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  • Corporate Governance Best Practices for Cayman Islands Hedge Funds

    With the financial crisis of 2008 and 2009, corporate governance practices in the global alternative investment funds industry came under the microscope.  While investor views on how fund directors performed during the crisis vary, what is clear a few years on is that investors, hedge fund managers and service providers have a much better understanding of the role of an independent non-executive director of an alternative investment fund and that a best practice framework has started to become a topic for active discussion in the industry.  As a result, hedge fund investors – particularly institutional investors – are increasingly scrutinizing a fund’s corporate governance structure to ensure that the directors are diligently and skillfully performing their duties in the best interest of the hedge funds on whose boards they serve.  With the global hedge fund industry having its largest presence in the Cayman Islands, this guest article looks at some of the issues relating to corporate governance from the Cayman fund perspective.  The authors of this guest article are Tim Frawley, a Partner in the Investment Funds practice of Maples and Calder, and Peter Huber, Global Co-Head of Maples Fiduciary Services.  Frawley and Huber begin with a historical accounting of Cayman company fund governance.  The authors then explain the various duties owed and roles performed by fund directors.  Next, the authors discuss the findings and implications from the Weavering Macro Fixed Income Fund Limited (In Liquidation) decision handed down last year.  The authors then move to a survey of some current hot-button issues related to fund governance, and conclude with a discussion of anticipated fund governance challenges facing hedge fund managers.

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  • Primary Regulatory and Business Considerations When Opening a Hedge Fund Management Company Office in Asia (Part Four of Four)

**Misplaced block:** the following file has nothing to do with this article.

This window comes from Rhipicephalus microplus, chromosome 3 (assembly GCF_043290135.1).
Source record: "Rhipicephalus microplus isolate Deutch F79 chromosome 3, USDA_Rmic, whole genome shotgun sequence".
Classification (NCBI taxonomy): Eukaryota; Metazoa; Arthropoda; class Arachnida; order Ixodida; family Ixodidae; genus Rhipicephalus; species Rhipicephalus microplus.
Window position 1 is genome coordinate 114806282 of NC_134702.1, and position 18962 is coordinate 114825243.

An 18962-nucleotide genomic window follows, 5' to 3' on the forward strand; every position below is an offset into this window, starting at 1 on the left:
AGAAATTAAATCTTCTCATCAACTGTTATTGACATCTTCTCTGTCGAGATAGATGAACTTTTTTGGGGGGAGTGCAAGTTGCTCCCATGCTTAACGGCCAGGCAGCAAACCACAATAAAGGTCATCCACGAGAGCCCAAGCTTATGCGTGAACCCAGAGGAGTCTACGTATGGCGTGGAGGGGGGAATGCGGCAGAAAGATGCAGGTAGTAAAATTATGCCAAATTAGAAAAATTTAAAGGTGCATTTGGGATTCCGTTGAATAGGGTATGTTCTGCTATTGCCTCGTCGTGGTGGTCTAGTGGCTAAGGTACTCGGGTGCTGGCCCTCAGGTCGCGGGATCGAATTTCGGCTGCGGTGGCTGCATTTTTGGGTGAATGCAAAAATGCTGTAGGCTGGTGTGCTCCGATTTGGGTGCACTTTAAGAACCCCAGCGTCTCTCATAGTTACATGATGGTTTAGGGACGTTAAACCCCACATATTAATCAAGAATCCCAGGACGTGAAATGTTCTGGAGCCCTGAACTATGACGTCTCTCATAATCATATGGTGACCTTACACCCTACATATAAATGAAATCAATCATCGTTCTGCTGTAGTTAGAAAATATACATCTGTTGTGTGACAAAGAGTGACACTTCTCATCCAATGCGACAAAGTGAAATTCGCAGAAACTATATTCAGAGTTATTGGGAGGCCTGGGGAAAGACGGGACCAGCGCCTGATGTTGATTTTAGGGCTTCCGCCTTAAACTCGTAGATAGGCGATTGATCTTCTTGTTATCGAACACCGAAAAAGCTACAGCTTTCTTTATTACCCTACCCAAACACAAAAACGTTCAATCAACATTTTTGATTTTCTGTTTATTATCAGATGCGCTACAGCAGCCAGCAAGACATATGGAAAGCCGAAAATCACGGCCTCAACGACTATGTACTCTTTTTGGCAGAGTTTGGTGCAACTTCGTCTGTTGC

This article is the fourth in a four-part series by Maria Gabriela Bianchini, founder of Optionality Consulting.  The first article in this series identified factors that hedge fund managers should consider in determining whether to open an office in Asia and compared the relative merits of Hong Kong and Singapore as locations for an office.  See “Primary Regulatory and Business Considerations When Opening a Hedge Fund Management Company Office in Asia (Part One of Four),” The Hedge Fund Law Report, Vol. 4, No. 43 (Dec. 1, 2011).  The second article in this series discussed technical steps and considerations for the actual process of opening an office in either Hong Kong or Singapore.  See “Primary Regulatory and Business Considerations When Opening a Hedge Fund Management Company Office in Asia (Part Two of Four),” The Hedge Fund Law Report, Vol. 4, No. 44 (Dec. 8, 2011).  The third article in this series described the practical impact of Singapore’s new regulatory regime on hedge fund managers.  See “Primary Regulatory and Business Considerations When Opening a Hedge Fund Management Company Office in Asia (Part Three of Four),” The Hedge Fund Law Report, Vol. 4, No. 45 (Dec. 15 2012).  This article series concludes with a discussion of topical regulatory issues regarding opening an office in Hong Kong.